Myasthenia Gravis: Autoantibody Specificities and Their Role in MG Management

0

Myasthenia gravis (MG) is the most common autoimmune disorder affecting the neuromuscular junction, characterized by skeletal muscle weakness and fatigability. It is caused by autoantibodies targeting proteins of the neuromuscular junction; ~85% of MG patients have autoantibodies against the muscle acetylcholine receptor (AChR-MG), whereas about 5% of MG patients have autoantibodies against the muscle specific kinase (MuSK-MG). In the remaining about 10% of patients no autoantibodies can be found with the classical diagnostics for AChR and MuSK antibodies (seronegative MG, SN-MG). Since serological tests are relatively easy and non-invasive for disease diagnosis, the improvement of methods for the detection of known autoantibodies or the discovery of novel autoantibody specificities to diminish SN-MG and to facilitate differential diagnosis of similar diseases, is crucial. Radioimmunoprecipitation assays (RIPA) are the staple for MG antibody detection, but over the past years, using cell-based assays (CBAs) or improved highly sensitive RIPAs, it has been possible to detect autoantibodies in previously SN-MG patients. This led to the identification of more patients with antibodies to the classical antigens AChR and MuSK and to the third MG autoantigen, the low-density lipoprotein receptor-related protein 4 (LRP4), while antibodies against other extracellular or intracellular targets, such as agrin, Kv1.4 potassium channels, collagen Q, titin, the ryanodine receptor and cortactin have been found in some MG patients. Since the autoantigen targeted determines in part the clinical manifestations, prognosis and response to treatment, serological tests are not only indispensable for initial diagnosis, but also for monitoring treatment efficacy. Importantly, knowing the autoantibody profile of MG patients could allow for more efficient personalized therapeutic approaches. Significant progress has been made over the past years toward the development of antigen-specific therapies, targeting only the specific immune cells or autoantibodies involved in the autoimmune response. In this review, we will present the progress made toward the development of novel sensitive autoantibody detection assays, the identification of new MG autoantigens, and the implications for improved antigen-specific therapeutics. These advancements increase our understanding of MG pathology and improve patient quality of life by providing faster, more accurate diagnosis and better disease management.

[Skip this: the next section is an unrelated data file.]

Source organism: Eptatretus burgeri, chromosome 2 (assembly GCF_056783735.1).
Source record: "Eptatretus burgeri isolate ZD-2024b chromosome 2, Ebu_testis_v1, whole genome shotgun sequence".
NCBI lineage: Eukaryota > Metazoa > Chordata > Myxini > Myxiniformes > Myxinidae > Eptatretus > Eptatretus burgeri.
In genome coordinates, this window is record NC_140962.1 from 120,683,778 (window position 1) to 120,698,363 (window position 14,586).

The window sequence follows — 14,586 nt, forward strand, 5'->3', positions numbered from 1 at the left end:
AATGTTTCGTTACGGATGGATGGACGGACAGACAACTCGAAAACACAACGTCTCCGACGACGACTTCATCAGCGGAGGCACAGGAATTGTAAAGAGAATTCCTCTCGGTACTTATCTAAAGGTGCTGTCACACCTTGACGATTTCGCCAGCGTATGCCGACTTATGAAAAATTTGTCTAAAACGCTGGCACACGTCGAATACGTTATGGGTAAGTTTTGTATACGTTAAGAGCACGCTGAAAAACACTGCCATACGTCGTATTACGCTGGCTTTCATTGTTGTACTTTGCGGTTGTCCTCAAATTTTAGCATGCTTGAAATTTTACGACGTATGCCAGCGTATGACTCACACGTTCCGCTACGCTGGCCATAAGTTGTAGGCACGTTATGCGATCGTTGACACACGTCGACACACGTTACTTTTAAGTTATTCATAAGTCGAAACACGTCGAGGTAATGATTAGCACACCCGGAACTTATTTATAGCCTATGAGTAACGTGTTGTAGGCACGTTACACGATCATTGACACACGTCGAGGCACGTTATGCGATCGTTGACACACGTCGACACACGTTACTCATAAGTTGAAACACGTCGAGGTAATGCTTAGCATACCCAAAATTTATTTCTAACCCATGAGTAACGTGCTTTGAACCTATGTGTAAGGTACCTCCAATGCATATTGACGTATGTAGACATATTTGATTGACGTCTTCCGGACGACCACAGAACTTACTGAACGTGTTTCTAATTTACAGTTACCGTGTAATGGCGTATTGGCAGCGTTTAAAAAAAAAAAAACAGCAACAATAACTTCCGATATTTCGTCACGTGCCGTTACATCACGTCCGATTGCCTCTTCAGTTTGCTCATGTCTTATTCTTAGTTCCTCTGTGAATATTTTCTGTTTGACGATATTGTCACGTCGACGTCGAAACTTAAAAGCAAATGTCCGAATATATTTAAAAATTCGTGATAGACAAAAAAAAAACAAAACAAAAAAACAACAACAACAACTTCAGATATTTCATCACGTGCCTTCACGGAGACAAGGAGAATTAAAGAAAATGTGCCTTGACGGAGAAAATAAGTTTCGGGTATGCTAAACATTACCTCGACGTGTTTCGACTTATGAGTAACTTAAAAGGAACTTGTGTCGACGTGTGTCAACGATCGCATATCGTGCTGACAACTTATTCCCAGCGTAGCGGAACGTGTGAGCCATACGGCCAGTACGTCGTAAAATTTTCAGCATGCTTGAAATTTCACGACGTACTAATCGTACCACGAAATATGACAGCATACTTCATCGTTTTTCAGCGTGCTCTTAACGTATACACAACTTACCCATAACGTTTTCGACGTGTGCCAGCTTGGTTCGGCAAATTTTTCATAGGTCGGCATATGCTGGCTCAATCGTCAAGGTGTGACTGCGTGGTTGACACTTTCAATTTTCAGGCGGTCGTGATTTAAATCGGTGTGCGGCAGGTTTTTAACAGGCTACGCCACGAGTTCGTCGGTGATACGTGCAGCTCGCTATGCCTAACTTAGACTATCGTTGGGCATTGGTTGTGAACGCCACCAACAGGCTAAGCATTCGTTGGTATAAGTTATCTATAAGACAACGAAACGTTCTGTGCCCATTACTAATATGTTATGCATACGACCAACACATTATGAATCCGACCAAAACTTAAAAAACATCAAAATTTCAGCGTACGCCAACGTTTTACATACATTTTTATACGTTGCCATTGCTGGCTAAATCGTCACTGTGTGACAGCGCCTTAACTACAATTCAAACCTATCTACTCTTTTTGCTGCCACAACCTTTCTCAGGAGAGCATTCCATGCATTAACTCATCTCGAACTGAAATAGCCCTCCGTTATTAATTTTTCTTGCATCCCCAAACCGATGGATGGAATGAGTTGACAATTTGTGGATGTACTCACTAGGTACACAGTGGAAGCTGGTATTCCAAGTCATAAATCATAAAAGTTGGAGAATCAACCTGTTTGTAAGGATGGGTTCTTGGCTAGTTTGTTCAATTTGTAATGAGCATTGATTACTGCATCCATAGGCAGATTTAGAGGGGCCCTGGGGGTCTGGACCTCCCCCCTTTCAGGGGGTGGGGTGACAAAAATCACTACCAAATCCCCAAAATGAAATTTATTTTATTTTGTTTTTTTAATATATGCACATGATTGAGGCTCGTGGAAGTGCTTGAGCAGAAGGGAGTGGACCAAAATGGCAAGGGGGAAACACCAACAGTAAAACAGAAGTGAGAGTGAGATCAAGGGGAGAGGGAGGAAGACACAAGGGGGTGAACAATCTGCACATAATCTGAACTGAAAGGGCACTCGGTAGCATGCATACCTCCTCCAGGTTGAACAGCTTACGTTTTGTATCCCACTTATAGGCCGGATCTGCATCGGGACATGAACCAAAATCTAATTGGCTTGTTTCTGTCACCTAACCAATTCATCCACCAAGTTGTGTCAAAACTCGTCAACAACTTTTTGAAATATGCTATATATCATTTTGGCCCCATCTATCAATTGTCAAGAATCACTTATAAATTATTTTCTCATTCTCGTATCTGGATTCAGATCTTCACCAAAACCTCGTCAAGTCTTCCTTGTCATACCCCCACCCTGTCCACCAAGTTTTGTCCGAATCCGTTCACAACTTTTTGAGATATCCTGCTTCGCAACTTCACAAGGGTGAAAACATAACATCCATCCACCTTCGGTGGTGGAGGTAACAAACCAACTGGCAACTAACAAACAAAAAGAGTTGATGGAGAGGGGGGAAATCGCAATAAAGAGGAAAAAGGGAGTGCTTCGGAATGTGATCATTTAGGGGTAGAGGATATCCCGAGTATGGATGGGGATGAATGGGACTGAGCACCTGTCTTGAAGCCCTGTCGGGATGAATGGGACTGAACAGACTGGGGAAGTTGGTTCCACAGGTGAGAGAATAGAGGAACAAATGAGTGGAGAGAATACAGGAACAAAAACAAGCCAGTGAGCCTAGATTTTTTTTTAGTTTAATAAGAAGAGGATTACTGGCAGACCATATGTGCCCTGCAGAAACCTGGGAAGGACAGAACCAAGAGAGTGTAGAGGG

Read More...

Read More...

Leave A Reply